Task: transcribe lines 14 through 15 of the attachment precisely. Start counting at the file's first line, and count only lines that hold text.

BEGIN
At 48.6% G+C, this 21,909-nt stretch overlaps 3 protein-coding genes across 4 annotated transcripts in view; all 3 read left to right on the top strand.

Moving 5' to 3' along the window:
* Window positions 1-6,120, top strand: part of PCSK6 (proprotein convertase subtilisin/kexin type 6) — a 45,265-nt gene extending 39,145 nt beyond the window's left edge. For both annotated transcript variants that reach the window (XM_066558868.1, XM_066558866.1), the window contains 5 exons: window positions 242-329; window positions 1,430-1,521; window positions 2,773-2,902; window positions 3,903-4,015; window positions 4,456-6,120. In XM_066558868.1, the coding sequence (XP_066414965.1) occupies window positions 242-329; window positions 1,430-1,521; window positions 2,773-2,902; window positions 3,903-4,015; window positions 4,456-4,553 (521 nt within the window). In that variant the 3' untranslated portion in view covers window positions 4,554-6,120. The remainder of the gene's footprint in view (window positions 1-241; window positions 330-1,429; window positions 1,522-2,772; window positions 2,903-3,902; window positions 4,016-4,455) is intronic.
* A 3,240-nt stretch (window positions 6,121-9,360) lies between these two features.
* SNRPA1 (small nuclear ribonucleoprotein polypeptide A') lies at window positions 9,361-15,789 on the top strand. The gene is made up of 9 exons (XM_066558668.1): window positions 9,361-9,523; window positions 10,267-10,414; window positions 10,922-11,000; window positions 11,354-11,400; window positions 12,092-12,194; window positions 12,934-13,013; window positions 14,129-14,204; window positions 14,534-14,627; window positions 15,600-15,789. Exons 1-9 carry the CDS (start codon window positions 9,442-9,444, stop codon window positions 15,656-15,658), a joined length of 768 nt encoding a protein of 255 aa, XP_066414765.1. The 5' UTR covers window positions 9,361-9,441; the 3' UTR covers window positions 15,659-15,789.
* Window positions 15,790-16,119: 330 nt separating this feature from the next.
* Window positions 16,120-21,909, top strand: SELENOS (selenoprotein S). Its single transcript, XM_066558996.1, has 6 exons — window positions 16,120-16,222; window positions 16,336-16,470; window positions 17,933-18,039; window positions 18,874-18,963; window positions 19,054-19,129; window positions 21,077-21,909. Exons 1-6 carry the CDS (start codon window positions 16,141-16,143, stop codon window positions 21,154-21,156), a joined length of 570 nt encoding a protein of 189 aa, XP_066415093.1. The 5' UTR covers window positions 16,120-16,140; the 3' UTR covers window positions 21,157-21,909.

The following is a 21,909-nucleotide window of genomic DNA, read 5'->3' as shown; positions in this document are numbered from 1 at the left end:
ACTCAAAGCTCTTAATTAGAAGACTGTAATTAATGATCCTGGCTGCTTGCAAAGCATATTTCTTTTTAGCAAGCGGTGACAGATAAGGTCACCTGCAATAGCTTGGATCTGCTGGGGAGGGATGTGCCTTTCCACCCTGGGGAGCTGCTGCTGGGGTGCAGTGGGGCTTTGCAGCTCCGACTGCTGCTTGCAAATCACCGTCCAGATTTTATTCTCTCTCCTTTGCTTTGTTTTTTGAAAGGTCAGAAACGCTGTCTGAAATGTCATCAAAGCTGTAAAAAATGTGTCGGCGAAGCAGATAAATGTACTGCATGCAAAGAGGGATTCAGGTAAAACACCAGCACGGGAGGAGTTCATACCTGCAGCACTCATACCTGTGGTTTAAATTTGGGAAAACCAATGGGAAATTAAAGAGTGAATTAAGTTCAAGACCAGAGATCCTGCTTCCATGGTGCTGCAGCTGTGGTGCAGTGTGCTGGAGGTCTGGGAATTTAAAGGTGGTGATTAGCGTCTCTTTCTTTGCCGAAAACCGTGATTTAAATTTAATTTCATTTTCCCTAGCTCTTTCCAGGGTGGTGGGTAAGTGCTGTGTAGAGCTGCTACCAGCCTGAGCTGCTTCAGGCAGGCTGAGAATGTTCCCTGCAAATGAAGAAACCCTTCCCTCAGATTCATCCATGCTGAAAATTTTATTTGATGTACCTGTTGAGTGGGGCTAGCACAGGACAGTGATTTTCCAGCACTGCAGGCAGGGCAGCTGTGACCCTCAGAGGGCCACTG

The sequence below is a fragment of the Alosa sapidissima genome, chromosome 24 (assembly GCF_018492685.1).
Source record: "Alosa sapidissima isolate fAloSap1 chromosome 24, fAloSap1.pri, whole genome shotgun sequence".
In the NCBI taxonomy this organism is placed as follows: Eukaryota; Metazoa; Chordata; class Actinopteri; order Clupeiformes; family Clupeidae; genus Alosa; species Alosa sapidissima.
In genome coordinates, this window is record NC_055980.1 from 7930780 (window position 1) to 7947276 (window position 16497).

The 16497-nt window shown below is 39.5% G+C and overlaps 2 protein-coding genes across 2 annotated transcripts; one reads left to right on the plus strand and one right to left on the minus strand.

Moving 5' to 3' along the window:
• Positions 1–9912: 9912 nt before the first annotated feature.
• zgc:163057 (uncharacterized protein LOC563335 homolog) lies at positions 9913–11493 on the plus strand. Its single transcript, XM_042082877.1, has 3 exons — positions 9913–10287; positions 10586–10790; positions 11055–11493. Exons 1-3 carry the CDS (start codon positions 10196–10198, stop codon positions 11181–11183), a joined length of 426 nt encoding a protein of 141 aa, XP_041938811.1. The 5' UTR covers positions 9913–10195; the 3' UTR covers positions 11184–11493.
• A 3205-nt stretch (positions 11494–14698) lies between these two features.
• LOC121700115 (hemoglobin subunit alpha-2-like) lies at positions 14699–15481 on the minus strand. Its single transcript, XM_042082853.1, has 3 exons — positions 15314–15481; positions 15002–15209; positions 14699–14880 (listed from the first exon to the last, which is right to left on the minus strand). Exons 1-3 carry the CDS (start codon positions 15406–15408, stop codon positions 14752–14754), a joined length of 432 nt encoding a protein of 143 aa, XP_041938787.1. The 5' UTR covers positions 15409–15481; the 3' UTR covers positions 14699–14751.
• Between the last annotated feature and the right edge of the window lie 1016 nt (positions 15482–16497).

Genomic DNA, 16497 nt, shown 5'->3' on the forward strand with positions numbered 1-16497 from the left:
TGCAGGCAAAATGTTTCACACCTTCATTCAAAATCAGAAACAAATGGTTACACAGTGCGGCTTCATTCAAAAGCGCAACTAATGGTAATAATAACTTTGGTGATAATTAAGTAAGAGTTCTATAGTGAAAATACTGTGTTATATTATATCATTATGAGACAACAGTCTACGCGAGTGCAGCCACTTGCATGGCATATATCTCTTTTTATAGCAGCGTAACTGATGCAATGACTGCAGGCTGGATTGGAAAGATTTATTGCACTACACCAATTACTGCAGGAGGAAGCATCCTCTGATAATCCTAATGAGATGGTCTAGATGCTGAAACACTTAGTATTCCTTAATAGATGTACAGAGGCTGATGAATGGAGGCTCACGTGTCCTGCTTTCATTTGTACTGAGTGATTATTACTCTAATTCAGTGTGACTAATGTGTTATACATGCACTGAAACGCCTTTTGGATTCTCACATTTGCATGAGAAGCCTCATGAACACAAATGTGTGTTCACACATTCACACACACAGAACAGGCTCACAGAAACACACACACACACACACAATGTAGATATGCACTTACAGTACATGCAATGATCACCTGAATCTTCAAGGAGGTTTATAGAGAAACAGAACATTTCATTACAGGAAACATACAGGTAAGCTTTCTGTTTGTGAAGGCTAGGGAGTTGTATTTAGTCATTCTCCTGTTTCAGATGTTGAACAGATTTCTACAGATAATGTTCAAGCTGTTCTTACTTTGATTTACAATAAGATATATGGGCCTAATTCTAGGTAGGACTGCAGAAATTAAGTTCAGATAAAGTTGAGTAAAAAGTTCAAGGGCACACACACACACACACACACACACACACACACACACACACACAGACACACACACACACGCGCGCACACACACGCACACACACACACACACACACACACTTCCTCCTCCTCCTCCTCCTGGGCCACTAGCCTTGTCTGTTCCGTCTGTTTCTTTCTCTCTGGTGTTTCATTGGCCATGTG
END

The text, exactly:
The 16497-nt window shown below is 39.5% G+C and overlaps 2 protein-coding genes across 2 annotated transcripts; one reads left to right on the plus strand and one right to left on the minus strand.

Moving 5' to 3' along the window: